Standard Costing, Operational Performance Measures

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1. Standard-cost systems are used to help managers control the cost of operations. The system has three components: standard costs (i.e., predetermined costs), actual costs, and the difference between the two figures (termed a variance).

2. A standard cost for each product cost category (materials, labor, and overhead) is calculated on a per-unit basis.

➢ This calculation considers the planned quantity of each input factor allowed (pounds, hours, etc.) and the planned price for each input factor (price per pound, rate per hour, etc.). The total planned cost is a mini, per-unit budgeted amount.

• After the actual costs are known, a report is generated that shows actual costs, planned costs, and related variances. A manager can examine the variance column quickly to ascertain which exceptions require attention.

➢ Following up on significant variances is called management by exception. Managers focus their efforts where they are most needed in the limited time available.


3. Managers set standards by analyzing historical data. However, past data must be adjusted for expected changes in technology, the production process, inflation, and other similar factors.

➢ Managers also use task analysis to focus on how much a product should cost.

• Knowledgeable people such as engineers, purchasing agents, production supervisors, and accountants should be brought into the standard-setting process. Cross-functional teams are very useful here.

4. Two types of standards may be used: perfection standards and practical standards.

➢ Perfection (ideal) standards assume that production takes place in the ideal world: employees always work at peak performance, materials are never defective, and machines never break down. ▪ Although some managers feel that ideal standards give employees a goal to shoot for, many behavioral scientists believe that setting unattainable goals has a demotivating effect, as employees simply give up trying to reach the standard.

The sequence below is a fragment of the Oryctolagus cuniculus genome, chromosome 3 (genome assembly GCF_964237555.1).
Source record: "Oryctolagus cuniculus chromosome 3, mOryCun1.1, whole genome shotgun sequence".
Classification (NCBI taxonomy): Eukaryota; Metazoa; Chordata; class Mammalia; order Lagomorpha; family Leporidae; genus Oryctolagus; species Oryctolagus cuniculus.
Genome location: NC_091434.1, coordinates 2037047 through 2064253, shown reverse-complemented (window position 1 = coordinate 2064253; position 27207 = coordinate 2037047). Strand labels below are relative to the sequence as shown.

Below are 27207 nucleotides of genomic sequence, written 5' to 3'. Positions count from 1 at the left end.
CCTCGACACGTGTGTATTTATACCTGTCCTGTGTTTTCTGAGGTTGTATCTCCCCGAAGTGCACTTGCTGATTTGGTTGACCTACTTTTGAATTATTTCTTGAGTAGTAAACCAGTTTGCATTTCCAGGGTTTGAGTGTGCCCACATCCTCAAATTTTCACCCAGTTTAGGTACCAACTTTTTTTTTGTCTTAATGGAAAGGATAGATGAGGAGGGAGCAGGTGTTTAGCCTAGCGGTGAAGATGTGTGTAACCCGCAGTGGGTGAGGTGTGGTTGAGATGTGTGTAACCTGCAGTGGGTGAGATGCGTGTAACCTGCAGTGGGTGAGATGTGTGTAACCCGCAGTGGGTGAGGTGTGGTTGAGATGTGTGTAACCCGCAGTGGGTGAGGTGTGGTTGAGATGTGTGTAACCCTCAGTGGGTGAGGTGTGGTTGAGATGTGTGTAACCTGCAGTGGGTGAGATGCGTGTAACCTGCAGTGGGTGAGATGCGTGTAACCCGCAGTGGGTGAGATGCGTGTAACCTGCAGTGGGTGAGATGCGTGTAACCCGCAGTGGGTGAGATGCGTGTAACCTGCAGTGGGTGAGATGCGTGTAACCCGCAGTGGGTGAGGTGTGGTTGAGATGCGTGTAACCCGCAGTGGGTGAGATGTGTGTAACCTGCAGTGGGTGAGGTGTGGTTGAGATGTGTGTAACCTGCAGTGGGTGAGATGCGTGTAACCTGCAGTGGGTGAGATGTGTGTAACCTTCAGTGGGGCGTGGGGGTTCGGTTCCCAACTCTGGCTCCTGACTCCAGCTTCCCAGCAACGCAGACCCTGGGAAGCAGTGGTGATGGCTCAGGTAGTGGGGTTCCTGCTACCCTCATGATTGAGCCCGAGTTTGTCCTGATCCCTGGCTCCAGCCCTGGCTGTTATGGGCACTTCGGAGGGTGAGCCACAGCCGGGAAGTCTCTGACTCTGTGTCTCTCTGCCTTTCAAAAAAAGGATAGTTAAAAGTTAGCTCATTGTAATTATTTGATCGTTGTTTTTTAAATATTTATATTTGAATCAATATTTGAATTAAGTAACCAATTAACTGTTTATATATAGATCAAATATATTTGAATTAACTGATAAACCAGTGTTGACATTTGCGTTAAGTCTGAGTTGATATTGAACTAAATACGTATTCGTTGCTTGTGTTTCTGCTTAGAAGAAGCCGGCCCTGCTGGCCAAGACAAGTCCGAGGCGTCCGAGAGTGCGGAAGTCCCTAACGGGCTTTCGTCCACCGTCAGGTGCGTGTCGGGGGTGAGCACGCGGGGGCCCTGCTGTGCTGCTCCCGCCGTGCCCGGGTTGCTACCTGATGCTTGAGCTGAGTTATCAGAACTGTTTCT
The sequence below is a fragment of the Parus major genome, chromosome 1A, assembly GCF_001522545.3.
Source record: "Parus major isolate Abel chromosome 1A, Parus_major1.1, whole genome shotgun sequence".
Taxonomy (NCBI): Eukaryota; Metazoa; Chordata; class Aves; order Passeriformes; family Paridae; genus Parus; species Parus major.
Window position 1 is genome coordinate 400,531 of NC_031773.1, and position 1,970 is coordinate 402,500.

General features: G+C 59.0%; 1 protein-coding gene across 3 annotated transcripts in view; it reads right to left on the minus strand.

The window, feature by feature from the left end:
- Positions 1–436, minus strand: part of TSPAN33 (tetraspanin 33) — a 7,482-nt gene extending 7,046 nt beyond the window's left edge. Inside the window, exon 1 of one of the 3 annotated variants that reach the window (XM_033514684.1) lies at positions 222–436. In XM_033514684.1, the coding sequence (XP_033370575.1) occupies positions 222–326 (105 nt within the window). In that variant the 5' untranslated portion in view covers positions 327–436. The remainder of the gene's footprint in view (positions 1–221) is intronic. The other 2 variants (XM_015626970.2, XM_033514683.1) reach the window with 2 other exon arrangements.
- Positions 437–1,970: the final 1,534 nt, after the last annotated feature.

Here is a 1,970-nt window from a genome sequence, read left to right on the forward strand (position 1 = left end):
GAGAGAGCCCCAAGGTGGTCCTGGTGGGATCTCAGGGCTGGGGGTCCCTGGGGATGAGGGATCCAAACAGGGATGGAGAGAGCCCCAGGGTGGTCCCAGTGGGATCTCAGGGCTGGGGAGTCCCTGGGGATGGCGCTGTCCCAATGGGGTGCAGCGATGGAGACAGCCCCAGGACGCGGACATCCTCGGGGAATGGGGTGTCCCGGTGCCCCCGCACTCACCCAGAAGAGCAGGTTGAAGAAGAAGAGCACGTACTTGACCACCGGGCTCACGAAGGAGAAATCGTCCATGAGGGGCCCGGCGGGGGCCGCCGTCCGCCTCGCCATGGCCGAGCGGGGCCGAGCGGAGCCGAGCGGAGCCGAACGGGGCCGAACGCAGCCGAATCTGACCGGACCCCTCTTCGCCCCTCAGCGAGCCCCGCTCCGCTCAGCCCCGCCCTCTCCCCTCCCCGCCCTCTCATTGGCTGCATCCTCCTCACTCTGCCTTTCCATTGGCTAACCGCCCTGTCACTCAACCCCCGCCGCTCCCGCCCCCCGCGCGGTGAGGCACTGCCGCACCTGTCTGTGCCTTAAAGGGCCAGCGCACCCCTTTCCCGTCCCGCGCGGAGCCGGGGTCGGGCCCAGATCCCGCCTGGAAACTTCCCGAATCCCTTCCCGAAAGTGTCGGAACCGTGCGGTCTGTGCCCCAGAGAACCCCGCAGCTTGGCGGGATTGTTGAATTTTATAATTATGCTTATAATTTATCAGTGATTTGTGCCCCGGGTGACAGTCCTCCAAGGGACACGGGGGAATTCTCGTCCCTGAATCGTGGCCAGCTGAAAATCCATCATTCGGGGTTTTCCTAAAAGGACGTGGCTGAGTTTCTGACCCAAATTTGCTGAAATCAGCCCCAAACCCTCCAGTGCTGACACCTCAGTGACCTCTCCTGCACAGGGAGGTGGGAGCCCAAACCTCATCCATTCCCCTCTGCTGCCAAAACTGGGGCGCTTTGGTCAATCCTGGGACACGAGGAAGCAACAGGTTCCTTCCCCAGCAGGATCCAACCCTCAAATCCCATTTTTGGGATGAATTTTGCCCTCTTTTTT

➢ Practical (attainable) standards are set high enough to encourage efficient and effective operations but not so high as to seem impossible. ▪ Behavioral scientists feel that practical standards have a more positive effect on the productivity of employees. ▪ Unlike variances computed with perfection standards, variances calculated when practical standards are employed tend to be more meaningful as they represent deviations from a realistic goal.

• Service firms also use standards. For example, McDonald's restaurants are noted for using standards, not only for quantities of material (amount of beef per burger) but also for the time allowed to serve customers at the drive-in window or counter.


5. Variance analysis involves calculating the actual amount of input used and comparing it to the budgeted amount of input that should have been used (i.e., the standard cost allowed for actual output). The variance is then analyzed into its component parts.

6. Standards are established for:
➢ The amount of material required to produce a finished product (the standard material quantity). ➢ The anticipated delivered cost of materials (the standard material price). ➢ The number of hours normally needed to manufacture one unit of product (the standard direct-labor quantity). ➢ The estimated hourly cost of compensation (the standard labor rate). • The following model can be used to calculate variances for direct materials (DM) and direct labor (DL):

DM Price = (AQ Purchased x AP) - (AQ Purchased x SP)
DM Quantity =...
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